Everywhere we look, Jackson Hole included, good people with good intentions struggle to solve problems.

We are overwhelmed by everyday stressors, and without adequate coping skills this negative energy and approach can lead to a lack of civility in our daily interactions which has a toxic effect on our workplaces, institutions, schools, and families. Research shows that the outcomes of this cycle across a community are demonstrated by a myriad of symptoms – from poor staff morale and employee absenteeism to teen substance abuse, depression, and anxiety.



Practicing mindfulness is one of the single most powerful things you can do for your wellbeing. This short video from Dan Harris and happify.com offers a simple, witty explanation of the power of mindfulness.


When science meets mindfulness, the harvard gazette

In recent decades, public interest in mindfulness meditation has soared. Paralleling, and perhaps feeding, the growing popular acceptance has been rising scientific attention. The number of randomized controlled trials — the gold standard for clinical study — involving mindfulness has jumped from one in the period from 1995‒1997 to 11 from 2004‒2006, to a whopping 216 from 2013‒2015, according to a recent article summarizing scientific findings on the subject.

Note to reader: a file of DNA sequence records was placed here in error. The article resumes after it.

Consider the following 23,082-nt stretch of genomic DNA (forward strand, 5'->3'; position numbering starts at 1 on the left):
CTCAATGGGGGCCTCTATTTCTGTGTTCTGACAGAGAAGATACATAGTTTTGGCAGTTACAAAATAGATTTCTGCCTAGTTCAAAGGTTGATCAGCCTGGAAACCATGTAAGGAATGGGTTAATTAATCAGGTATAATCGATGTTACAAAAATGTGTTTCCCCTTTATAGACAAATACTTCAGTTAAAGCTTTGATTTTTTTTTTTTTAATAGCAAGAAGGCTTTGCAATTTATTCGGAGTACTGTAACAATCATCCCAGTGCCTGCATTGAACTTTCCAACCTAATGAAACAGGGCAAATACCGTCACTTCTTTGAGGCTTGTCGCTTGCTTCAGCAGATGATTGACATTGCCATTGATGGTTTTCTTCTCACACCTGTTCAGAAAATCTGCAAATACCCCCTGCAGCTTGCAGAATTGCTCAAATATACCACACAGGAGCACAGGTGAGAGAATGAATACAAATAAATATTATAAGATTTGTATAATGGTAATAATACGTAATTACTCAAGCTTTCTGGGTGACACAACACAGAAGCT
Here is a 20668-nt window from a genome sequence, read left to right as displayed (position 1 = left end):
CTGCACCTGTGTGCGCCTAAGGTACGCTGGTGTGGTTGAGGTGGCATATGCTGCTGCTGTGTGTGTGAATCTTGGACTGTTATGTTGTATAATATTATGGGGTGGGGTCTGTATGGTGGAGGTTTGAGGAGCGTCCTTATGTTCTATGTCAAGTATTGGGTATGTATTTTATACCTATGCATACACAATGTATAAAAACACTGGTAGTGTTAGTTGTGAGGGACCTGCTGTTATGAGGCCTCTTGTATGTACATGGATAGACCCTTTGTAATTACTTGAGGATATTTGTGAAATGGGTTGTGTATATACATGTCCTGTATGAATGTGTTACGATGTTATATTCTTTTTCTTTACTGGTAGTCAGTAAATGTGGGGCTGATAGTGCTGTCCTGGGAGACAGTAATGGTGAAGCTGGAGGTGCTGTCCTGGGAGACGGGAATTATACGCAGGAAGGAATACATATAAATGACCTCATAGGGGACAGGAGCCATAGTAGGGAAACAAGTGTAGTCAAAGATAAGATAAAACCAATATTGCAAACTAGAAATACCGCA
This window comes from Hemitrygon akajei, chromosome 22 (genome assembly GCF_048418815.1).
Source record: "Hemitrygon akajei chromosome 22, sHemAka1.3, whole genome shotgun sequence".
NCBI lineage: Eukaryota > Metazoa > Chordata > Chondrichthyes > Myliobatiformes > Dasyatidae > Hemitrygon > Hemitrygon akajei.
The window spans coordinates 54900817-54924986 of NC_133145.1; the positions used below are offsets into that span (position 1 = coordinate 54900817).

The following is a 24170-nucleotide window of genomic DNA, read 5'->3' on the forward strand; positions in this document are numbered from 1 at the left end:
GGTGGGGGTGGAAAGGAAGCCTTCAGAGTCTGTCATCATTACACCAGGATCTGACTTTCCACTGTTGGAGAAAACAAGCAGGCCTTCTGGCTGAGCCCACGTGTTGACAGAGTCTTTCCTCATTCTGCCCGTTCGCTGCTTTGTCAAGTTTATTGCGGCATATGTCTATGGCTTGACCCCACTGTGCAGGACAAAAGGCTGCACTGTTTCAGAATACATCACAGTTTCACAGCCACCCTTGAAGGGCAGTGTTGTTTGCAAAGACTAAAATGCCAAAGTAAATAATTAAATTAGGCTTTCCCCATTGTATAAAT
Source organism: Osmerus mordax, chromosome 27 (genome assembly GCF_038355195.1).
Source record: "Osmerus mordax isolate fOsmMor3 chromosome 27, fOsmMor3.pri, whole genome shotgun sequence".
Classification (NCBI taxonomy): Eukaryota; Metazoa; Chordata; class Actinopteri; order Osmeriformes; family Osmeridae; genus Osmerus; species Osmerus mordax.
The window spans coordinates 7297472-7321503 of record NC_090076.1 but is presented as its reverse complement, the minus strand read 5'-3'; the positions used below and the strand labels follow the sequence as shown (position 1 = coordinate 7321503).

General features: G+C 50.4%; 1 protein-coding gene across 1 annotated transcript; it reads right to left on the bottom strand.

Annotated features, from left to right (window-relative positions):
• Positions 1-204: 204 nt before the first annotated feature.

mindfulness and management, harvard business review

Mindfulness is now seen as a crucial skill in business. Meditation practices have the capacity to calm the mind, relax the body, boost resilience, and even increase situational awareness. The study of mindfulness — often defined as paying attention, nonjudgmentally and on purpose — is a regular part of the creativity and wellness culture at firms around the world.


future of work: mindfulness as a leadership practice jeanne meister, forbes

I first learned about mindfulness at the moment I needed it the most: I was referred to the mindfulness work of Dr. Jon Kabat-Zinn, professor emeritus of the University of Massachusetts Medical Schoolby my surgeon after breaking both my ankle and top of my foot in an accident.


MINDFULNESS AND TEENagers, the guardian

Psychologists and neuroscientists from Oxford University and University College London plan unprecedented trial of how mindfulness affects mental health.